Looking at data from 200,000 customers who consented to participate in research, 23andMe scientists found a dozen genetic variants associated with whether a person cries easily.
Crying is an emotional response that makes humans unique from other primates. Some would argue it’s what makes us human.
But in 23andMe’s study, researchers wanted to look more deeply into the emotional response. They wanted to know whether there were genetic reasons for some of us crying more easily than others.
Some of the research findings were presented last year at the American Society of Human Genetics annual conference. But this study includes both genetic and non-genetic associations. For instance, the study found that boys do cry, but just not as much as girls. According to the research women are three times more likely to “cry easily” when compared to men. Both men and women are more prone to cry as they age. That is especially true if one of their parents was more likely to cry easily.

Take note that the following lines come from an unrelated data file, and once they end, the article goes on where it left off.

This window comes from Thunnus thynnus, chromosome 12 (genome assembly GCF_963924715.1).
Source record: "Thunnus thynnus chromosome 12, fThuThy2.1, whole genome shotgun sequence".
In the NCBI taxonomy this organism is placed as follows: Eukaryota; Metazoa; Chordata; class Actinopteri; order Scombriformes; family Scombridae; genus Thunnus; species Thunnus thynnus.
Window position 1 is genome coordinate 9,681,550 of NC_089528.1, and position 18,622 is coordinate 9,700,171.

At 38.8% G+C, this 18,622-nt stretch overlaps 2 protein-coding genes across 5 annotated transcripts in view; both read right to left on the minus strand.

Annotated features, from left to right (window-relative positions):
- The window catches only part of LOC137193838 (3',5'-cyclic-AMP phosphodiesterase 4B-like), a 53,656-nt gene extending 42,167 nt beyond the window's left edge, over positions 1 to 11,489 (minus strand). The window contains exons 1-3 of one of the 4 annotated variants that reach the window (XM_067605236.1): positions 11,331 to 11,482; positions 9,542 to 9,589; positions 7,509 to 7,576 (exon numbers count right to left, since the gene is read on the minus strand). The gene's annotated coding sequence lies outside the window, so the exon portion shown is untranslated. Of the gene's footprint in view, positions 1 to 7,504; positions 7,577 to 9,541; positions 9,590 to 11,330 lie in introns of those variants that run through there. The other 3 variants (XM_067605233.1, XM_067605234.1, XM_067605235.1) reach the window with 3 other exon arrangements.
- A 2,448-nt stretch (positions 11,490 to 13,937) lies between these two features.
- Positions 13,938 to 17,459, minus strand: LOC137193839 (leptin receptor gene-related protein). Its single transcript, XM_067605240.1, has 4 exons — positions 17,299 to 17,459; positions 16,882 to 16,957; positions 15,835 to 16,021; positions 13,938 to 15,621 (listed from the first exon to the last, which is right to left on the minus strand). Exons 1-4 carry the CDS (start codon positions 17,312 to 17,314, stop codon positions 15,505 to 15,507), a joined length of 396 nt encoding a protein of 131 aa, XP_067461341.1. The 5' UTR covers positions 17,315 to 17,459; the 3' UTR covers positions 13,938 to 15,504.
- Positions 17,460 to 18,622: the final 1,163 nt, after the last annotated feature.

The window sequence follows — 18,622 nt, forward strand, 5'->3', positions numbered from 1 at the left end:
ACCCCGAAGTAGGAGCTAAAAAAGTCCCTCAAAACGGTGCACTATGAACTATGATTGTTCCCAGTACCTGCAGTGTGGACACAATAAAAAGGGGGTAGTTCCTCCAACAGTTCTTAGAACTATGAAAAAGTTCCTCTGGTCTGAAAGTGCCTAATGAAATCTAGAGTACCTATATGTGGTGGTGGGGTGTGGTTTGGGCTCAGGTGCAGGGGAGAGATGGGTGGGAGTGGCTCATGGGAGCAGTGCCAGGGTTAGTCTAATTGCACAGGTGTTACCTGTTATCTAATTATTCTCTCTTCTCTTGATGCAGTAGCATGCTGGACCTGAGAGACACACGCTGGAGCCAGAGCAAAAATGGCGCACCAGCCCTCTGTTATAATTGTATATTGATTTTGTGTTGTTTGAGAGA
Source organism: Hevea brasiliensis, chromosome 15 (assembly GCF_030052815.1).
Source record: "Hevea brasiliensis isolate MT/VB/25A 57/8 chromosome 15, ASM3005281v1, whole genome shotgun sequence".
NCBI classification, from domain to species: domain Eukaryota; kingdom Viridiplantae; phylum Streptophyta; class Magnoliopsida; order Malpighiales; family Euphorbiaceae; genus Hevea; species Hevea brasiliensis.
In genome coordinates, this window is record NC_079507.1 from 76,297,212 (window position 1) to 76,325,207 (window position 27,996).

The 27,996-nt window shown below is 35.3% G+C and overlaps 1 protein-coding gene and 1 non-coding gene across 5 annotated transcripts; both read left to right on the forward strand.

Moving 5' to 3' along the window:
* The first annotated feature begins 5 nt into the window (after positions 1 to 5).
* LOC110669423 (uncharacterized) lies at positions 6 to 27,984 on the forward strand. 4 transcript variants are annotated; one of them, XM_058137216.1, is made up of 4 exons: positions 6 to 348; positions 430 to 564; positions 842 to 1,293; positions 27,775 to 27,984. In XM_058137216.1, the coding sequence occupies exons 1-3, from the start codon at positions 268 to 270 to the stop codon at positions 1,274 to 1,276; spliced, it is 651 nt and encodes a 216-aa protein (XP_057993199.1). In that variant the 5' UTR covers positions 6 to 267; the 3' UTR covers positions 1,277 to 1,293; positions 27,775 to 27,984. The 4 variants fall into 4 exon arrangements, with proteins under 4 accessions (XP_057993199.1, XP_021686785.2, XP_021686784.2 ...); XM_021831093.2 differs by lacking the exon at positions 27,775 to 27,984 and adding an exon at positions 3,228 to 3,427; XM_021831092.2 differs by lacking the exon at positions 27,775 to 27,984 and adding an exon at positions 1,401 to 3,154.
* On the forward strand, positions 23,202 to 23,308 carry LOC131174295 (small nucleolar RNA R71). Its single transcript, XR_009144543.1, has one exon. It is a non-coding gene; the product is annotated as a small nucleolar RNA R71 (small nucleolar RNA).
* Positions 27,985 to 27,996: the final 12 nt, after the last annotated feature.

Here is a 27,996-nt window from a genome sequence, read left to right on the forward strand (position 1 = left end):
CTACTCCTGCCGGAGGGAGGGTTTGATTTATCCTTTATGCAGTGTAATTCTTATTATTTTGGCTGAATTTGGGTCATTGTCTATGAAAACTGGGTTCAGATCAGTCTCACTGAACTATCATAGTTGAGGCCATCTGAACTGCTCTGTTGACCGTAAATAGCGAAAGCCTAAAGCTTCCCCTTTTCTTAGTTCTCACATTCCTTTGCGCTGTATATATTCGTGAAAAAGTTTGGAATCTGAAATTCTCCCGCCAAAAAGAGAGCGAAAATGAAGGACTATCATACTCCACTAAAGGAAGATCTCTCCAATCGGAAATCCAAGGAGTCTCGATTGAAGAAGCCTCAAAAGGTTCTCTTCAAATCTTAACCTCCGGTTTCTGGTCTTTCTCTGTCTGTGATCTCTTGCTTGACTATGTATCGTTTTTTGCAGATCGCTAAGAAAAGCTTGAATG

Beyond those findings, the study offered some interesting avenues for future study. The variants identified were found in or near genes involved with brain development (IRX2 and ZNF423) , hormone synthesis (HSD17B12) and certain mood disorders (6q16.1). This could help researchers studying affective disorders, among other things.
23andMe offers its customers the opportunity to participate in research if they want. They can also opt out of research at any time. We are thankful to our customers who participated, making this and other studies like it possible.
Learn more about participating in research, or opting out of it, here.